This isn't true. You can be a compabilist without believing that all mental states are the result of choices. Breathing, for instance, is neurally involuntary. Your breath reflexes will ultimately override a decision to not breathe.
The compatibilist definition of choice says that "choice" is the deterministic working-out of "who you are". You could, in principle, work out some sort of division of your actions into categories that have causes within the parts of your brain that you are most fond of, and those that have causes primarily with other parts, like the brainstem. Why would you want to do that?

Society's main story is that ethics are a choice...This story has implications:...

The list following the above helped me understand why deontological judgements are prevalent, even if I don't find any strong arguments backing such theories (What do you mean, you don't care about the outcomes of an action? What do you mean that something is "just ethically right"?) In particular:

Ethical judgements are different from utility judgements. Utility is a tool of reason, and reason only tells you how to get what you want, whereas ethics tells you w

... (read more)
I didn't downvote you; but generally, people downvote positions that they don't like. Even on LessWrong. What's valuable, what I find I can learn from, is comments people make. The principal component of the down/up vote count on a post or a comment is how much what you said agrees with the dominant memes on LessWrong.
I don't think this is true. Speaking for myself, I've upvote quite frequently comments I disagree with in part or in whole. For example, I upvoted Hyena's remark here even though I disagreed with it. (In fact, further discussion strongly supported Hyena's claim. But my upvote came before that discussion.) I have a fair number of other examples of this. I don't think that I'm at all unique in this. I've made multiple comments about why I think AI going foom is unlikely and discussing what I consider to be serious problems with cryonics. Almost every single one has been upvoted sometimes quite highly.
I've heard that we are supposed to upvote something if we want to see more like it on LessWrong. And that seems like a good rule of thumb. I usually upvote a post or comment before replying to it, because that typically means it's a subject I want more discussion on. And I comment more often when I have a disagreement, or at least feel that something's been left out.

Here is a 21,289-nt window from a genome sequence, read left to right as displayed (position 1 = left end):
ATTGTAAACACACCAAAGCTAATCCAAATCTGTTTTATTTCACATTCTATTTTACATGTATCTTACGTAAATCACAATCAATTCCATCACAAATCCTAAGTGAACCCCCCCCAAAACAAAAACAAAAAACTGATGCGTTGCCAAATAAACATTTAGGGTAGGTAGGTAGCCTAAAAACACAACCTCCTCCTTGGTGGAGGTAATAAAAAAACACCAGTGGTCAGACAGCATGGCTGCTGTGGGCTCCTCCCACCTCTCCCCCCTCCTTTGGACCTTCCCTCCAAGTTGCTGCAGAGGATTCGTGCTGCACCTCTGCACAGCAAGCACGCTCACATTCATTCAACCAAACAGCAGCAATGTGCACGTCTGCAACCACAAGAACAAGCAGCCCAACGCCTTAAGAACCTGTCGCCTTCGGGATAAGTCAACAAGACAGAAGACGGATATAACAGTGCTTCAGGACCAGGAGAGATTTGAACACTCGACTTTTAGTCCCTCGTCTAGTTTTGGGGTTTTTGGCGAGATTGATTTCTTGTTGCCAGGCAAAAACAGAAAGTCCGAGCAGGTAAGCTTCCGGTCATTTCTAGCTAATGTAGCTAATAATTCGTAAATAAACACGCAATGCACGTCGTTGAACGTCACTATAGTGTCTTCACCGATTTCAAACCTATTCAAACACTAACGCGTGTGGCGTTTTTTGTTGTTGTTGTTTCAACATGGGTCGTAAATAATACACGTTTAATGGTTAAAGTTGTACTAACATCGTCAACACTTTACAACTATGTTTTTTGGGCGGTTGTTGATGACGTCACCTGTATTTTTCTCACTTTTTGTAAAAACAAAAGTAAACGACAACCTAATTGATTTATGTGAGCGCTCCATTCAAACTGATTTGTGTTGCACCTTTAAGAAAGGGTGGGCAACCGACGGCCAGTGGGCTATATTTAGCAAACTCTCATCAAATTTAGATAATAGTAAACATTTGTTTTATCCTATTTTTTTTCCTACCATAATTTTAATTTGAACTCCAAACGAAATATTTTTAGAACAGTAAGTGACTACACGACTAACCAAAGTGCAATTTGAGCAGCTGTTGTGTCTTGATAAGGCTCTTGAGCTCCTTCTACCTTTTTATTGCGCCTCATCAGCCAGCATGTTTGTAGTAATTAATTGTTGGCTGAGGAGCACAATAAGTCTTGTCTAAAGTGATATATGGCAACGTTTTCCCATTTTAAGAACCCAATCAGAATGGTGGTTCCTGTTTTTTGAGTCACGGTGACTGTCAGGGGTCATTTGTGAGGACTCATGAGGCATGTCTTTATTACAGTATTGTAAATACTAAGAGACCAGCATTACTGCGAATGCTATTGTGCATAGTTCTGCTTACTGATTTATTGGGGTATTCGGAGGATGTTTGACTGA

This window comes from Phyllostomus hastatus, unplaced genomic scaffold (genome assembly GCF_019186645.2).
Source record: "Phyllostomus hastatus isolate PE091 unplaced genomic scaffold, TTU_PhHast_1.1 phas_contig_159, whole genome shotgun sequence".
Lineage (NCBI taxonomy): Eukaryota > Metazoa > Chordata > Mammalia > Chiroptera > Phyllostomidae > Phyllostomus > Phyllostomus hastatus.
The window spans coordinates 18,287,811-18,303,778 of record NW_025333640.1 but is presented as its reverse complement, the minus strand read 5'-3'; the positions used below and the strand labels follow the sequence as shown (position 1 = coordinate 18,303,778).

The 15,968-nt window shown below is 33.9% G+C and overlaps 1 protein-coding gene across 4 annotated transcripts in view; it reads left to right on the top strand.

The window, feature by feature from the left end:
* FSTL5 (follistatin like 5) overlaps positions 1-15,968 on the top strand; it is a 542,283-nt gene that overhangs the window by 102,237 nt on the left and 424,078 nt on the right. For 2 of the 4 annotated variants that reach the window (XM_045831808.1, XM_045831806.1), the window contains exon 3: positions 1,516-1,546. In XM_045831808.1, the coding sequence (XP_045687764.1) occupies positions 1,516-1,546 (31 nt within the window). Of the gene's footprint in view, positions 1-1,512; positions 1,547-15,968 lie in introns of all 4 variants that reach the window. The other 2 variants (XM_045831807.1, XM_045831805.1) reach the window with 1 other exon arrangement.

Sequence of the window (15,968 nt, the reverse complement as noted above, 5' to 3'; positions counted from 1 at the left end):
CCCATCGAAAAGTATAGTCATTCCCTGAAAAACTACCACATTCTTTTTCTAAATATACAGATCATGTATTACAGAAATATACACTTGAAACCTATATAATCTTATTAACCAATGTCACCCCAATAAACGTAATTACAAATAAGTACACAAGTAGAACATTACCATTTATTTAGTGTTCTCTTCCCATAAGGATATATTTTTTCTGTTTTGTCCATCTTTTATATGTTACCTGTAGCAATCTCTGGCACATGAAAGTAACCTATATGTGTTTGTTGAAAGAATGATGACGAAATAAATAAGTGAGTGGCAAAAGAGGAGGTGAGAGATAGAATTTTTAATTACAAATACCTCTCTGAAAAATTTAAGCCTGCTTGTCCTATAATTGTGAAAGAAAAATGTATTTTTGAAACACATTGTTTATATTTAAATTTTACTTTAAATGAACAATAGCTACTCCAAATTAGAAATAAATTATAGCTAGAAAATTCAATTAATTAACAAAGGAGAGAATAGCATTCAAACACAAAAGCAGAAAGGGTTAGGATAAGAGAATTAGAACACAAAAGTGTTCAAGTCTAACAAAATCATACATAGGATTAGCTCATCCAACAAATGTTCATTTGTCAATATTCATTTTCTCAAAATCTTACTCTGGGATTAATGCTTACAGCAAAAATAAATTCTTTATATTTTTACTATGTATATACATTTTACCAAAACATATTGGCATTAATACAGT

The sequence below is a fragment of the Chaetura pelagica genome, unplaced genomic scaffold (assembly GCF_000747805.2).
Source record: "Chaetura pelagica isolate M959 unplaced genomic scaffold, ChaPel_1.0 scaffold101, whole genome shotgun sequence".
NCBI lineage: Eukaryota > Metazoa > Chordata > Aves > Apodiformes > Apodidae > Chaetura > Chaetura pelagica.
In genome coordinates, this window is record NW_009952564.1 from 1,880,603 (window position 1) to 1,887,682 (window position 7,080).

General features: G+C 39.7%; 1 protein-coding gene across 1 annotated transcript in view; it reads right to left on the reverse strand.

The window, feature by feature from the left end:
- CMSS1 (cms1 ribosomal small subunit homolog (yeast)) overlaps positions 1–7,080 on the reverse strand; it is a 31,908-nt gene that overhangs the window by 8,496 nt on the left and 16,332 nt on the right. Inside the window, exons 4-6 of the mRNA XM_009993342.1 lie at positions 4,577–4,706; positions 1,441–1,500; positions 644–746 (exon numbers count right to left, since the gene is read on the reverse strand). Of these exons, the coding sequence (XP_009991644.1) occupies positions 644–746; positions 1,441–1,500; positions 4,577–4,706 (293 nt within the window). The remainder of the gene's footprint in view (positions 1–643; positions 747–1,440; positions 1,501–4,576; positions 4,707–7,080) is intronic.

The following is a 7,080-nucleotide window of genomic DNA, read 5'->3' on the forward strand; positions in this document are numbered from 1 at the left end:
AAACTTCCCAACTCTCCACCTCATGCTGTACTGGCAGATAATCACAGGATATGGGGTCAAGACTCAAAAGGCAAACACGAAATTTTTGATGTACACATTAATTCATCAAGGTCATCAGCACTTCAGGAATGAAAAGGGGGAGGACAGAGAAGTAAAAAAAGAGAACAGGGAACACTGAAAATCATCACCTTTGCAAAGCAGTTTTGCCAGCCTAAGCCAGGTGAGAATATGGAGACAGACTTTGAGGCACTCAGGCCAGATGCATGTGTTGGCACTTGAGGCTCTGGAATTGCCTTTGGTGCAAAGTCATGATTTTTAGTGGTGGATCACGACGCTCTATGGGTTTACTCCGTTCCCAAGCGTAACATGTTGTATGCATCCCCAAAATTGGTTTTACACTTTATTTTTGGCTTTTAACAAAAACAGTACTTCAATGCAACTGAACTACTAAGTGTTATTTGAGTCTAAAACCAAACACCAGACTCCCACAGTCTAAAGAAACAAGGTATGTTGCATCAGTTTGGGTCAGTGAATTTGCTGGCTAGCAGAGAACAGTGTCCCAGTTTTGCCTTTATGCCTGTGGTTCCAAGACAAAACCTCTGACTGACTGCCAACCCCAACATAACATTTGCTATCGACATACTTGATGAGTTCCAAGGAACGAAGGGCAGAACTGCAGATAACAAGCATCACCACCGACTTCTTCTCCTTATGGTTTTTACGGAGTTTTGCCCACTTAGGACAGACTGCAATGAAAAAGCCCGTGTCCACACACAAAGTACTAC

Why do you sometimes upvote comments that you disagree with? Do you mean comments that make statements you agree with in support of positions you disagree with?

I mean positions that I disagree with but make me think. This includes arguments that I had not considered that seem worthwhile to consider even if they aren't persuasive, and posts where even if the conclusions are wrong use interesting facts that I wasn't aware of, or posts that while I disagree with parts have other good points in them. Sometimes I will upvote a comment I disagree with simply because it is a demonstration of extreme civility in a highly controversial issue (so for example some of the recent discussions on gender issues I was impressed enough with the cordiality and thoughtfulness of people arguing different positions that I upvoted a lot of the comments).

In general, if a comment makes me think and makes me feel like reading it was a useful way to spend my time, I'll upvote it.

Of all the votes I've given I don't recall thinking my being hungry, or distracted, or etc. was a deciding factor, but those things are reasons as much as my sensible half-rationalizations that are also real reasons.

It helps to define your terms before philosophizing. I assume that you mean morality(a collection of beliefs as to what constitutes a good life) when you write ethics.

I can't speak for you, but my moral views are originally based on what I was taught by my family and the society in general, explicitly and implicitly, and then developed based on my reasoning and experience. Thus, my personal moral subsystem is compatible with, but not identical to what other people around me have. The differences might be minor (is torrenting copyrighted movies immoral?) o... (read more)

"Morality" is cognate with "mores", and has connotations of being a cultural construct (what I called social ethics) that an individual is not bound to (e.g, "When in Rome, do as the Romans do"). But my real answer is that neither of these terms are defined clearly enough for me to worry much over which one I used. I hope you found all terms sufficiently defined by the time you reached the end. When you say you developed your morals based on reasoning and experience, how did reason help? Reasoning requires a goal. I don't think you can reason your way to a new terminal goal; so what do you mean when you say reasoning helped develop your morals? That it helped you know how better to achieve your goals, but without giving you any new goals? If you say something like, "Reason taught me that I should value the wants of others as I value my own wants", I won't believe you. Reason can't do that. It might teach you that your own wants will be better-satisfied if you help other people with their wants. But that's different. As for myself, everything I call "moral" comes directly out of my wants. I want things for myself, and I also want other people to be happy, and to like me. Everything else follows from that. I may have had to be conditioned to care about other people. I don't know. That's a nature/nurture argument.